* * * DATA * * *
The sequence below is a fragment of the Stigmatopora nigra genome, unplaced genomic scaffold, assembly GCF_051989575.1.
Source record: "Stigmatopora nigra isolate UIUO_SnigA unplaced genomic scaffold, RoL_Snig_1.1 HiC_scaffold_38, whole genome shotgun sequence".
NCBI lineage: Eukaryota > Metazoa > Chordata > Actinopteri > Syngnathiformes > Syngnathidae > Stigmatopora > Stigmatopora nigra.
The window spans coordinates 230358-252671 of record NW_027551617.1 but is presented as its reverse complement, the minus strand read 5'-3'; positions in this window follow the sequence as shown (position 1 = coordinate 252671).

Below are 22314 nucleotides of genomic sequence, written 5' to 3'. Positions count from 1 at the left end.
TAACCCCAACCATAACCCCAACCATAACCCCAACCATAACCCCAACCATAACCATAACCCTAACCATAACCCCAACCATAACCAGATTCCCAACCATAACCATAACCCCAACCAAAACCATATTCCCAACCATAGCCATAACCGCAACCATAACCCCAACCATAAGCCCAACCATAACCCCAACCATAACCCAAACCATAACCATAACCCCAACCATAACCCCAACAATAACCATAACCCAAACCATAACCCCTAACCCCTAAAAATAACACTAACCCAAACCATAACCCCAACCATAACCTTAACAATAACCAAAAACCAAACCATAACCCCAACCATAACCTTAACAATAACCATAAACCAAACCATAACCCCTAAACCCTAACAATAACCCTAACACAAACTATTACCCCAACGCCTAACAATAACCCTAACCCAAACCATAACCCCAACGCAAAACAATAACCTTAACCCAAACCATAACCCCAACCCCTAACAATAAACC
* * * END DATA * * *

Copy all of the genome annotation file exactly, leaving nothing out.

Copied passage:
The sequence below is a fragment of the Stigmatopora nigra genome, unplaced genomic scaffold, assembly GCF_051989575.1.
Source record: "Stigmatopora nigra isolate UIUO_SnigA unplaced genomic scaffold, RoL_Snig_1.1 HiC_scaffold_38, whole genome shotgun sequence".
NCBI lineage: Eukaryota > Metazoa > Chordata > Actinopteri > Syngnathiformes > Syngnathidae > Stigmatopora > Stigmatopora nigra.
The window spans coordinates 230358-252671 of record NW_027551617.1 but is presented as its reverse complement, the minus strand read 5'-3'; positions in this window follow the sequence as shown (position 1 = coordinate 252671).

Below are 22314 nucleotides of genomic sequence, written 5' to 3'. Positions count from 1 at the left end.
TAACCCCAACCATAACCCCAACCATAACCCCAACCATAACCCCAACCATAACCATAACCCTAACCATAACCCCAACCATAACCAGATTCCCAACCATAACCATAACCCCAACCAAAACCATATTCCCAACCATAGCCATAACCGCAACCATAACCCCAACCATAAGCCCAACCATAACCCCAACCATAACCCAAACCATAACCATAACCCCAACCATAACCCCAACAATAACCATAACCCAAACCATAACCCCTAACCCCTAAAAATAACACTAACCCAAACCATAACCCCAACCATAACCTTAACAATAACCAAAAACCAAACCATAACCCCAACCATAACCTTAACAATAACCATAAACCAAACCATAACCCCTAAACCCTAACAATAACCCTAACACAAACTATTACCCCAACGCCTAACAATAACCCTAACCCAAACCATAACCCCAACGCAAAACAATAACCTTAACCCAAACCATAACCCCAACCCCTAACAATAAACC